Wednesday, September 14, 2011

Here's What I Think

Would God allow a repentant mass murderer into heaven and send millions of good moral people to hell? This is the kind of question that troubles many people when they consider Christianity. I certainly cannot solve all of the issues related to this in one short post, but let me explain how I understand the Bible and the God it presents to us.
First there is the question as to how we come to a conclusion of what is fair and just and what is not. Is this something that we as human beings come to individually or even collectively, or is it something outside of ourselves? If the question of fairness and justice is something we each come to individually, it is then true that all of us reach the same conclusions on every single issue that confronts us? I don't think so. So is justice a matter of collective agreement? We take a majority vote on whether it is just or fair to treat someone in a certain way? Was slavery right and just because at that time there was a consensus that it was right and good? Should we have left Hitler alone because he and a good number of other Germans thought Jews were inferior and should be exterminated? Are these things a matter of public opinion or do they transcend our human decision making process? I think you know the answer to that question.
If we have to look beyond ourselves to find out what is just and fair, where do we look? Many people, including myself, have concluded that the God presented to us in the Bible is the one who determines how things are and what is just and fair and moral. Obviously not everyone agrees with that, but that is where I'm coming from.
If we accept the Bible as the definitive presentation of the God who is actually out there, we have to accept God as he is presented. If we don't like the God of the Bible, we'll need to look elsewhere. In other words, we can't call ourselves Christians and then at the same time reject the God that the Bible presents. If we do that, we are not truly Christians; we are something else.
Does the Bible teach that if a man like Hitler were to repent at the end of his life and believe on the Lord Jesus Christ, he would be forgiven and enter heaven? The answer is yes. How is that fair when millions of others who are morally upright may be sent to hell?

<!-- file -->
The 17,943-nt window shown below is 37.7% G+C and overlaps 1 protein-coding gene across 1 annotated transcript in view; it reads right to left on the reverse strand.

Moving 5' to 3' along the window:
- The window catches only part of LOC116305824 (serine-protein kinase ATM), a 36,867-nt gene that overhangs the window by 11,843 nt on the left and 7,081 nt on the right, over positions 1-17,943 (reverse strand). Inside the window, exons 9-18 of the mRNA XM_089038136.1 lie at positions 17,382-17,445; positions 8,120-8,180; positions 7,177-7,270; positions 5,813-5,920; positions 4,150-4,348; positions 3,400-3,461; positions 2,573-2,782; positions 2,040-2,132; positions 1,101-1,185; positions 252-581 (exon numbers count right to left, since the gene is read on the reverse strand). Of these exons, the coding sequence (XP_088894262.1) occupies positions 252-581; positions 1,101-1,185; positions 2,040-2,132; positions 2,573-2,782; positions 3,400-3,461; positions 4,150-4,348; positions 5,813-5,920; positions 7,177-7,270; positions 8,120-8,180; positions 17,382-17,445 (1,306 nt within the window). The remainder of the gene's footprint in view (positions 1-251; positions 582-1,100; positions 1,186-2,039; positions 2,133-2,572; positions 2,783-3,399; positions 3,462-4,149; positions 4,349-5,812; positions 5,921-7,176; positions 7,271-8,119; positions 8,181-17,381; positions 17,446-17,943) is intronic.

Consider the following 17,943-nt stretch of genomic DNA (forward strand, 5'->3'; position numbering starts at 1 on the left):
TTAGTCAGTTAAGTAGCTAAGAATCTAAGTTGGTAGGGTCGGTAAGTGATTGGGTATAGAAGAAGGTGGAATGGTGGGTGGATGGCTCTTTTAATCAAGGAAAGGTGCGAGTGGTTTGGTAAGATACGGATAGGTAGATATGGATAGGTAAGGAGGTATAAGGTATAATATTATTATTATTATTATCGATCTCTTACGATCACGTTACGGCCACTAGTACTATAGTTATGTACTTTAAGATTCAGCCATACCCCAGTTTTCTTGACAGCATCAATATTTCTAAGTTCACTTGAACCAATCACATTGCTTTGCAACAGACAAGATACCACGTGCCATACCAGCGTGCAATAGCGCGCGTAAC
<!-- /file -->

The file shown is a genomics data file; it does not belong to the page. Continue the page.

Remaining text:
I think that the problem is that we don't understand God's assessment of all of us. This may not make more people like the God of the Bible, but the Bible teaches that all of us have sinned and have fallen short of God's standard. (Romans 3:23) It teaches that there is no one who is righteous and no one who truly seeks after the real God. (Romans 3:10-18) It teaches that committing one sin makes us guilty of breaking the whole law and subjects us to God's curse. (Galatians 3:10)
The problem in the scenario that we are discussing is that we are assuming that the great multitude of people are good, upstanding, moral individuals. The Bible does not describe us that way. It's interesting the way people tend to view Jesus. He is painted as a meek and mild person who wouldn't condemn or judge anyone but just be loving and kind. One day some people came to him and told him about some Jewish people who had been murdered by Pilate and had their blood mixed in with the blood of the sacrifices. Jesus' response to this was interesting. He said, "Do you suppose that these Galileans were worse sinners than all other Galileans, because they suffered such things? I tell you, no; but unless you repent you will all likewise perish."
He then went on to say this, "Or those eighteen on whom the tower in Siloam fell and killed them, do you think that they were worse sinners than all other men who dwelt in Jerusalem? I tell you, no; but unless you repent you will all likewise perish." (Luke 15-1-5)
The whole Bible and Jesus included presents the fact that all of us have committed crimes against the ruler of the universe and that all of us stand as condemned men and women before God. That includes me and it includes you and it included Hitler and it included Mother Teresa.
But, and it's a big "but", the good news is that Jesus, God in human form, came here and lived the perfect life we should have lived, and he died the death and separation from God that sin required. Jesus' claim is that if we would accept the free gift of God's forgiveness and accept Christ's life and death as applicable to us, God will look at Christ's life as being ours and will proclaim us righteous and forgiven. Jesus said, "I am the way, the truth and the life. No one comes to the Father, except through me." (John 14:6) According to the Bible and to Jesus, there are no actual alternative solutions to our dilemma.
The question is not why God would send innocent people to hell. The question is, "Why would God allow anyone at all into heaven?" He does so because he is merciful and gracious.
The God of the Bible is not the wrathful, vindictive, vacillating being that he is sometimes pictured to be. Neither is he the wishy-washy, weak being who overlooks wrongs right and left and lets injustices slide through unnoticed. He hates sin and injustice so much that he came and took the punishment for the world's injustices upon himself so that in love he could justly pardon anyone who humbly comes to him for forgiveness whether it be one of the most "morally upright" people in the world or one of the most despicable.

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